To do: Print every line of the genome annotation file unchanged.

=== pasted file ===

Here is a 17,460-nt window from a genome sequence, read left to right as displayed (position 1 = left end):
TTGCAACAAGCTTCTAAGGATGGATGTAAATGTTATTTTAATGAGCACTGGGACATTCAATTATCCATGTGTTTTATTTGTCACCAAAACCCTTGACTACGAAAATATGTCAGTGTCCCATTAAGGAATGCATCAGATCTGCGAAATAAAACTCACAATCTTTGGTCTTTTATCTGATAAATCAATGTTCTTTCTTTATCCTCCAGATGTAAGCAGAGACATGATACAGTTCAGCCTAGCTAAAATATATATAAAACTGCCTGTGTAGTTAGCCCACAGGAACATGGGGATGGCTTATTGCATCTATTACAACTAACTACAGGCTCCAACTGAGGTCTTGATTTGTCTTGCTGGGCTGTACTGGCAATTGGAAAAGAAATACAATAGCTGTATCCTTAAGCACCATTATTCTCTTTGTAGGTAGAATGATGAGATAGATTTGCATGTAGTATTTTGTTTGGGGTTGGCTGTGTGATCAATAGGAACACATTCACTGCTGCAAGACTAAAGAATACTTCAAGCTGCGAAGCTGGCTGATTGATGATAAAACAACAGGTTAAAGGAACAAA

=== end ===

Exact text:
Here is a 17,460-nt window from a genome sequence, read left to right as displayed (position 1 = left end):
TTGCAACAAGCTTCTAAGGATGGATGTAAATGTTATTTTAATGAGCACTGGGACATTCAATTATCCATGTGTTTTATTTGTCACCAAAACCCTTGACTACGAAAATATGTCAGTGTCCCATTAAGGAATGCATCAGATCTGCGAAATAAAACTCACAATCTTTGGTCTTTTATCTGATAAATCAATGTTCTTTCTTTATCCTCCAGATGTAAGCAGAGACATGATACAGTTCAGCCTAGCTAAAATATATATAAAACTGCCTGTGTAGTTAGCCCACAGGAACATGGGGATGGCTTATTGCATCTATTACAACTAACTACAGGCTCCAACTGAGGTCTTGATTTGTCTTGCTGGGCTGTACTGGCAATTGGAAAAGAAATACAATAGCTGTATCCTTAAGCACCATTATTCTCTTTGTAGGTAGAATGATGAGATAGATTTGCATGTAGTATTTTGTTTGGGGTTGGCTGTGTGATCAATAGGAACACATTCACTGCTGCAAGACTAAAGAATACTTCAAGCTGCGAAGCTGGCTGATTGATGATAAAACAACAGGTTAAAGGAACAAA